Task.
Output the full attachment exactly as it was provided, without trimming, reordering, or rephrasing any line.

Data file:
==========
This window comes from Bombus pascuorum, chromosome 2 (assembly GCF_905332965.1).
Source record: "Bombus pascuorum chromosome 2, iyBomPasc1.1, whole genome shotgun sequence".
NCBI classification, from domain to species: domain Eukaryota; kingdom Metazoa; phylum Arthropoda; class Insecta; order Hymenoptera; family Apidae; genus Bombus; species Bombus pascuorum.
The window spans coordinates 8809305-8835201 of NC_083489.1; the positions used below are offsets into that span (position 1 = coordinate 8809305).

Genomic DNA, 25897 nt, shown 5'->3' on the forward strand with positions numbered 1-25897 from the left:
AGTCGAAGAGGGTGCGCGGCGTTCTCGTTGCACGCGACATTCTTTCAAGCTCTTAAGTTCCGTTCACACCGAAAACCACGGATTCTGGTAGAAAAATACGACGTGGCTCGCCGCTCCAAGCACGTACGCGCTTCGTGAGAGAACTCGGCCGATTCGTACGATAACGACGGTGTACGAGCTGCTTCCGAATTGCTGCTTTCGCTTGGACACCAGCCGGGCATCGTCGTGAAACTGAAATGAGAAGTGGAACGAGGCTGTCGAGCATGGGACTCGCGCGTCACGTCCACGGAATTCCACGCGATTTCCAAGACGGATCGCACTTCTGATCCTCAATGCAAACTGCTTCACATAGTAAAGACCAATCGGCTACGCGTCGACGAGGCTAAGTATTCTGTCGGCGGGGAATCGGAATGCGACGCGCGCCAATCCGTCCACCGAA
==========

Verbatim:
This window comes from Bombus pascuorum, chromosome 2 (assembly GCF_905332965.1).
Source record: "Bombus pascuorum chromosome 2, iyBomPasc1.1, whole genome shotgun sequence".
NCBI classification, from domain to species: domain Eukaryota; kingdom Metazoa; phylum Arthropoda; class Insecta; order Hymenoptera; family Apidae; genus Bombus; species Bombus pascuorum.
The window spans coordinates 8809305-8835201 of NC_083489.1; the positions used below are offsets into that span (position 1 = coordinate 8809305).

Genomic DNA, 25897 nt, shown 5'->3' on the forward strand with positions numbered 1-25897 from the left:
AGTCGAAGAGGGTGCGCGGCGTTCTCGTTGCACGCGACATTCTTTCAAGCTCTTAAGTTCCGTTCACACCGAAAACCACGGATTCTGGTAGAAAAATACGACGTGGCTCGCCGCTCCAAGCACGTACGCGCTTCGTGAGAGAACTCGGCCGATTCGTACGATAACGACGGTGTACGAGCTGCTTCCGAATTGCTGCTTTCGCTTGGACACCAGCCGGGCATCGTCGTGAAACTGAAATGAGAAGTGGAACGAGGCTGTCGAGCATGGGACTCGCGCGTCACGTCCACGGAATTCCACGCGATTTCCAAGACGGATCGCACTTCTGATCCTCAATGCAAACTGCTTCACATAGTAAAGACCAATCGGCTACGCGTCGACGAGGCTAAGTATTCTGTCGGCGGGGAATCGGAATGCGACGCGCGCCAATCCGTCCACCGAA